OPINION OF THE COURT
Macario Torres died testate October 30, 1927. He left all his property to Maria A. de Torres, his widow. Julian *384Sanchez, born June 23, 1921, and Alejandro Sanchez, born June 29, 1924, sons of Elena Sanchez, appearing in this cause as their next friend, sued to establish rights of inheritance. They claim to be illegitimate sons of the deceased (1929 Comp. § 38-114), and that, not having been named or provided for in the will, they are entitled to share in the estate as if their putative father had died intestate (1929 Comp. § 154-112).
The cause was tried to the court. When plaintiffs rested, defendants, the widow and executors, demurred to the evidence on numerous grounds. The court ruled on the demurrer in this language:
“I will hold on this one point that there is not sufficient evidence on the general and notorious recognition.”
It is recited in the judgment:
“At the conclusion of said testimony, the attorney for defendants demurred on several grounds to the evidence adduced by the plaintiffs as not being sufficient to sustain the allegations of plaintiff’s complaint, among which was that the plaintiffs had failed to make out their case in that it was not shown that the recognition by Macario Torres, the putative father of the plaintiffs, was general and notorious and that the plaintiffs were his illegitimate children, and the court having heard the arguments of counsel both for the plaintiffs and the defendants on said demurrer, and having duly considered the same, is of the opinion that the demurrer is well taken as to the said Macario Torres not having generally and notoriously recognized said plaintiffs as his children within the requirements of statutes of this state; but, overrules the demurrer as to the other grounds. * * *”
Judgment of dismissal followed, and plaintiffs have appealed.
Counsel agree that the only question before us is the sufficiency of the evidence of general and notorious recognition.
Appellees consider this a question of fact to be reviewed tinder the substantial evidence rule. They argue that the trial judge may not and should not have believed some of the testimony. Their position is unsound. They demurred to the evidence. Under the rule well established in this state, even though this was a non jury case, they admit the truth of all the testimony and of all legitimate inferences therefrom. Union Bank v. Mandeville, 25 N. *385M. 387, 183 P. 394; Bezemek v. Balduini, 28 N. M. 124, 207 P. 330; Horchheimer v. Prewitt, 33 N. M. 411, 268 P. 1026. So, the question before us is whether, giving full credit to the witnesses, full weight to the evidence, and making proper inferences therefrom, a judgment for the plaintiffs could have been sustained.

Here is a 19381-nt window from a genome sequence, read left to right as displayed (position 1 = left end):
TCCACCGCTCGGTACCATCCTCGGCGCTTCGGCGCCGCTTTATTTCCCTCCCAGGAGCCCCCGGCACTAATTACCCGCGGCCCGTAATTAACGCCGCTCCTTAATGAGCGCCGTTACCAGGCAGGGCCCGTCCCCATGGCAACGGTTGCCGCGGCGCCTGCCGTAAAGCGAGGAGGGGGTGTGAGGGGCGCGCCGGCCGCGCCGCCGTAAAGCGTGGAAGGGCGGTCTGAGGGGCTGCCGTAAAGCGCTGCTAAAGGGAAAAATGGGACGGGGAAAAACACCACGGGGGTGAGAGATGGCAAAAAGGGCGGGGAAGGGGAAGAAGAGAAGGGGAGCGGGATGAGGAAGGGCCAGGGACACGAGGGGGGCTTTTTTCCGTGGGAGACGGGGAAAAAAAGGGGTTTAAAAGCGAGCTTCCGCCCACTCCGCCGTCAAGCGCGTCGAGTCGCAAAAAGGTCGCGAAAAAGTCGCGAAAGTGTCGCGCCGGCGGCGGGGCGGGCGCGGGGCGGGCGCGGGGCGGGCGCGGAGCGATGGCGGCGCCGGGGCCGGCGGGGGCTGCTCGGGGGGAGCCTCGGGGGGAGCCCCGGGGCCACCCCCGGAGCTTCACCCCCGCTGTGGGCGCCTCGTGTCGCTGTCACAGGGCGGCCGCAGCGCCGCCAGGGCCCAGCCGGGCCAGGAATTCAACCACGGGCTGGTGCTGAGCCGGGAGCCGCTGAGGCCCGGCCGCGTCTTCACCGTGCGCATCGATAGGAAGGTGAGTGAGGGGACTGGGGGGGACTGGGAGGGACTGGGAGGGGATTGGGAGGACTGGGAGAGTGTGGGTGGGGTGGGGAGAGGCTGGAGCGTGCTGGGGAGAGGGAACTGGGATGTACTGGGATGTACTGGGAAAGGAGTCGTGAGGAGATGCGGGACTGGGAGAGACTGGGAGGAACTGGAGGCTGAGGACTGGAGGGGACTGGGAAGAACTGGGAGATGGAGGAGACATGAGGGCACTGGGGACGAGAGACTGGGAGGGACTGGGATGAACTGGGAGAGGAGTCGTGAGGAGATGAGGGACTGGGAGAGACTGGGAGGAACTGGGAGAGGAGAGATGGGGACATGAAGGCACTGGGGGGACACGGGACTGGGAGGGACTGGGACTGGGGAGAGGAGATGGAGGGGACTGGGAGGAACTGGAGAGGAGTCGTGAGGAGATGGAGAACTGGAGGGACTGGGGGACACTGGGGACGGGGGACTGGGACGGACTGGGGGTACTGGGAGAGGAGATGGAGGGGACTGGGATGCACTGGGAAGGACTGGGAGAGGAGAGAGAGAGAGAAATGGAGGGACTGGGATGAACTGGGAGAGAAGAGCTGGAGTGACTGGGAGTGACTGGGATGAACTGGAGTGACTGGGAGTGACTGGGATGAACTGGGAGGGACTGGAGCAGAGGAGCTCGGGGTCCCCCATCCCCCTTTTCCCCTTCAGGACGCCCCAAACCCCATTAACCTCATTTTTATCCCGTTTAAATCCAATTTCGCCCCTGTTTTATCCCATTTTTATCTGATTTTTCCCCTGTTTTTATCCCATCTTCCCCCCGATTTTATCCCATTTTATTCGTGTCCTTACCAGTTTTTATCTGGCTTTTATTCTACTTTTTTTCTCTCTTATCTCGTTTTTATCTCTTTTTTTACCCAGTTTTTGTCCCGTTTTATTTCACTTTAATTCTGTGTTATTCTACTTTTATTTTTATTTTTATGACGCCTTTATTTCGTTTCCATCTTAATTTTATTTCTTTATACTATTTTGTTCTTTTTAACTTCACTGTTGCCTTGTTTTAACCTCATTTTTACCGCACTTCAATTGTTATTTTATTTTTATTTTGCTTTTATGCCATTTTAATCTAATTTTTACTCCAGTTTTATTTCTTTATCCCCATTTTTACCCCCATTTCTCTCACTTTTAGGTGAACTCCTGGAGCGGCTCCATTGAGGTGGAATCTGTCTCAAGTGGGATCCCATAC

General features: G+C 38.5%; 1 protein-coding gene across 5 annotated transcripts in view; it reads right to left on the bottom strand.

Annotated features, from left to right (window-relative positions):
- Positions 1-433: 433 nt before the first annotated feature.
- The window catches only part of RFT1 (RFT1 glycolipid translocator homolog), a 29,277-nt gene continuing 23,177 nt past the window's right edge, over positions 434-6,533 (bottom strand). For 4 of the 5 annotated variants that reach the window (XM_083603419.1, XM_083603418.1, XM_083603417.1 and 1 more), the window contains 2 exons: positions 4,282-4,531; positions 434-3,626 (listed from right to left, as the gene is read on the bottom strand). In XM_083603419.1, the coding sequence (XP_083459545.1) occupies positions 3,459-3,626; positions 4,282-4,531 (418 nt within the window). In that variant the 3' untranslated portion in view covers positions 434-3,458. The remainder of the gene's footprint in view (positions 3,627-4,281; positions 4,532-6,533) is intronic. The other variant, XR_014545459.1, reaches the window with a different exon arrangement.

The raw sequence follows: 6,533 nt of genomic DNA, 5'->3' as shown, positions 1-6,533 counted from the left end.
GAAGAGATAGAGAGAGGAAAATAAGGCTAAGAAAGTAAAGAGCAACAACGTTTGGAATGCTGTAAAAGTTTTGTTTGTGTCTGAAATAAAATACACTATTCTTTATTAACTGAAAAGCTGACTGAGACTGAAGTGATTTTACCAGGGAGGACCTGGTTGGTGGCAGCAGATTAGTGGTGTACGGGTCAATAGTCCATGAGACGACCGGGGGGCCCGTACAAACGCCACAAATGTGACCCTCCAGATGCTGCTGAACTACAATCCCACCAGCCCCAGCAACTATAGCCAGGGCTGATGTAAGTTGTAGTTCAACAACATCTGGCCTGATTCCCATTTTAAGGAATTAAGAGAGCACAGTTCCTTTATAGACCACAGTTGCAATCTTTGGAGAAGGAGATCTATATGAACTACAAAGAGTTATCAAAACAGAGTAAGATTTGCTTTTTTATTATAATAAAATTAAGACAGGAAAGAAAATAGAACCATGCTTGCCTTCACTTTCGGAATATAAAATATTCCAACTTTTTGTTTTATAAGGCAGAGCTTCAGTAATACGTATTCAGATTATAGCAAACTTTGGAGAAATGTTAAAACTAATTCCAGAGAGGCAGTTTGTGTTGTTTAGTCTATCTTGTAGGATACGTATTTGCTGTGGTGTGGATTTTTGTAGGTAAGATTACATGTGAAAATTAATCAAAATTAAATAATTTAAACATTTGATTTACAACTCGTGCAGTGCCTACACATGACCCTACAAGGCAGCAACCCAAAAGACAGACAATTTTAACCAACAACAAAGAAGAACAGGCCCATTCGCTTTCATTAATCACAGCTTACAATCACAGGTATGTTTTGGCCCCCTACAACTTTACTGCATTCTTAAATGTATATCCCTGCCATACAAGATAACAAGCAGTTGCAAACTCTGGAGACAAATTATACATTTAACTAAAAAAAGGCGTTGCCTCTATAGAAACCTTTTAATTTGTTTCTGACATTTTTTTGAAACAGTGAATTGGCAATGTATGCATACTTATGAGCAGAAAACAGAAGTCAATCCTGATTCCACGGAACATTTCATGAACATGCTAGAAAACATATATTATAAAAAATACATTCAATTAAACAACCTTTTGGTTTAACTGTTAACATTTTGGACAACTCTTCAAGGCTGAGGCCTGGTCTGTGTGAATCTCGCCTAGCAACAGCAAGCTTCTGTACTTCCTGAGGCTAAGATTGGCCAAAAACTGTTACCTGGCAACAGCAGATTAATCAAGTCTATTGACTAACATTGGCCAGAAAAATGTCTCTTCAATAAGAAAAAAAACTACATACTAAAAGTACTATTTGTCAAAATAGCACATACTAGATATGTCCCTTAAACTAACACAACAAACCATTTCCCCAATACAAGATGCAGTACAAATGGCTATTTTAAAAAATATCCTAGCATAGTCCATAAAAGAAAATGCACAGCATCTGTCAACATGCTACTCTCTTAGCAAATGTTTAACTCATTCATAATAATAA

Counsel respectively have brought to our attention most of the Iowa and Kansas decisions. Those authorities are of greatest importance because the statutory requirements of those two states are the same as ours in the matter of general and notorious recognition. They furnish many examples both of sufficient and of insufficient evidence. They could serve only as guides, because, as it has been often remarked, each case has its own peculiar facts.
The case at bar includes the usual features of direct evidence of paternity furnished by the testimony of the mother, testimony of association between the mother and the putative father, testimony of contribution by the putative father to the support of the mother and children, testimony of common report in Willard, where the affair took place and the children were born, that the deceased was their father, and testimony of direct and express admission on the part of the putative father in private conversation.
If this were all we might have a close case, tested by the precedents referred to. But there are two features of the evidence before us which distinguish it from any case which has been brought to our attention: First, the illicit relations seem to have been open, notorious, and continuous during a period of nine years or more, uninterrupted by the birth of either of these children, and ceasing only, with the final illness of the deceased. This would seem to give an unusual significance to the common report of paternity, as bearing upon recognition. Second, there is evidence that in March, 1927, seven months before the putative father’s death, the local registrar of births, having been called upon by higher authority to obtain birth certificates for the plaintiffs, interviewed the putative father concerning the matter, and was authorized by him to insert his name in the certificates, as the father of these *386children. We cannot think of any act better calculated to give general and notorious recognition. This evidence alone is conclusive against the demurrer.
The judgment will be reversed, and the cause remanded with a direction to grant a new trial. It is so ordered.
BICKLEY, C. J., and HUDSPETH, J., concur.
PARKER and SADLER, JJ., did not participate.